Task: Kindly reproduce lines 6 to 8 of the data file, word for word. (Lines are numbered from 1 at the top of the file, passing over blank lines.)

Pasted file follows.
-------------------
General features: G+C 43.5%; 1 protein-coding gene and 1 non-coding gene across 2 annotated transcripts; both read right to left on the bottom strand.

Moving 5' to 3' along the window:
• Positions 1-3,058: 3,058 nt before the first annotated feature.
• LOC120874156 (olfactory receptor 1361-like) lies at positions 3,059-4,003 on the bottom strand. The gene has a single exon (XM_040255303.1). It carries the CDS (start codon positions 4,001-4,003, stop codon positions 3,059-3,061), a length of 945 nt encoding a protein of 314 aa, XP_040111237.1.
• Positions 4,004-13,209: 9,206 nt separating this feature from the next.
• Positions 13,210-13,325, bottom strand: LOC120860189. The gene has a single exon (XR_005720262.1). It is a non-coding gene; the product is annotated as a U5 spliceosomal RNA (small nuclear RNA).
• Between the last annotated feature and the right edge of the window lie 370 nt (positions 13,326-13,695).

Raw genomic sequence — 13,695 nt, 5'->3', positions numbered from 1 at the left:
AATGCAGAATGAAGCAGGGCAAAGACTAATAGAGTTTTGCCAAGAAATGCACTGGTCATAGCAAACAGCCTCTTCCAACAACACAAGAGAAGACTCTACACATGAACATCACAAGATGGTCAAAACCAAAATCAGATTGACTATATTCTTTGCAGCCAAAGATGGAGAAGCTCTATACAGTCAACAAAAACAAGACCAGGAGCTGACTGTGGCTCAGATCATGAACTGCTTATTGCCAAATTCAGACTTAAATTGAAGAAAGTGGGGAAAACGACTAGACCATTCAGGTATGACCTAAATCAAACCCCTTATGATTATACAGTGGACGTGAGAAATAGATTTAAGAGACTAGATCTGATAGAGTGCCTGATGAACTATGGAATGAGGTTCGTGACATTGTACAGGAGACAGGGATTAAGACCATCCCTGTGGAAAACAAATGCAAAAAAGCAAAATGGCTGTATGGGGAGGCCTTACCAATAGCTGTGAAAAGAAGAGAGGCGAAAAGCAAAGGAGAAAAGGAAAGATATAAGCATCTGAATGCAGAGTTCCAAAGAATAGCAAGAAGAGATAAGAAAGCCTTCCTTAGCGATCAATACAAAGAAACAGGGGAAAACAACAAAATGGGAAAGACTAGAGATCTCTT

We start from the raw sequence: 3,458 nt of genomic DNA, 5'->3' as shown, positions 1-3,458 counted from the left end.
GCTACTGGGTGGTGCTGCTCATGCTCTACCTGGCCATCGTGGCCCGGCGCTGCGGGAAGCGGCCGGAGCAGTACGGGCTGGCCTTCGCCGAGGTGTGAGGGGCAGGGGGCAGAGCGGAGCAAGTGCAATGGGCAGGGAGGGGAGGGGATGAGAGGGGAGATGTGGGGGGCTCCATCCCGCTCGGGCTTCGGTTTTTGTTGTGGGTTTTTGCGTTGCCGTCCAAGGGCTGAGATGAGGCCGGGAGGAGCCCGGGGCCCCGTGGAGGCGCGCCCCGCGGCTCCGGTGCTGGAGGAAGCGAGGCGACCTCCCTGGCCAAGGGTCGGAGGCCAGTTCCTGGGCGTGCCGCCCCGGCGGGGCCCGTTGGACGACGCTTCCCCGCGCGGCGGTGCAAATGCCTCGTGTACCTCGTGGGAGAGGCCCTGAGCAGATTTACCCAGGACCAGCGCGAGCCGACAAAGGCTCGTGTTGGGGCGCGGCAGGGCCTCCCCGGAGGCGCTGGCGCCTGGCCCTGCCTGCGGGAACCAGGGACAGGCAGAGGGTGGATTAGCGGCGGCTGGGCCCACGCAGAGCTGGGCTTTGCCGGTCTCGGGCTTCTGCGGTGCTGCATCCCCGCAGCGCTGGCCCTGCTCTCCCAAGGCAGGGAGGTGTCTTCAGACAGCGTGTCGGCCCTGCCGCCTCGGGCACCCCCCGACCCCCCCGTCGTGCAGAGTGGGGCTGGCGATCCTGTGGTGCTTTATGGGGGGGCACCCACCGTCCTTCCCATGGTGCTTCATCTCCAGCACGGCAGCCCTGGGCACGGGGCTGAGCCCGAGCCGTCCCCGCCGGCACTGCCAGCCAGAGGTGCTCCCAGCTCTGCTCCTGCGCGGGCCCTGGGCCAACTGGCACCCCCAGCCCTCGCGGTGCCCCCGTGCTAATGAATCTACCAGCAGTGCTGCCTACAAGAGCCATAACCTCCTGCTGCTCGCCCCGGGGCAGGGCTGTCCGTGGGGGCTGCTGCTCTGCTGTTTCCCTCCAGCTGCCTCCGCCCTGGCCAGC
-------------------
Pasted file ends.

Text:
• Positions 13,210-13,325, bottom strand: LOC120860189. The gene has a single exon (XR_005720262.1). It is a non-coding gene; the product is annotated as a U5 spliceosomal RNA (small nuclear RNA).
• Between the last annotated feature and the right edge of the window lie 370 nt (positions 13,326-13,695).

Raw genomic sequence — 13,695 nt, 5'->3', positions numbered from 1 at the left: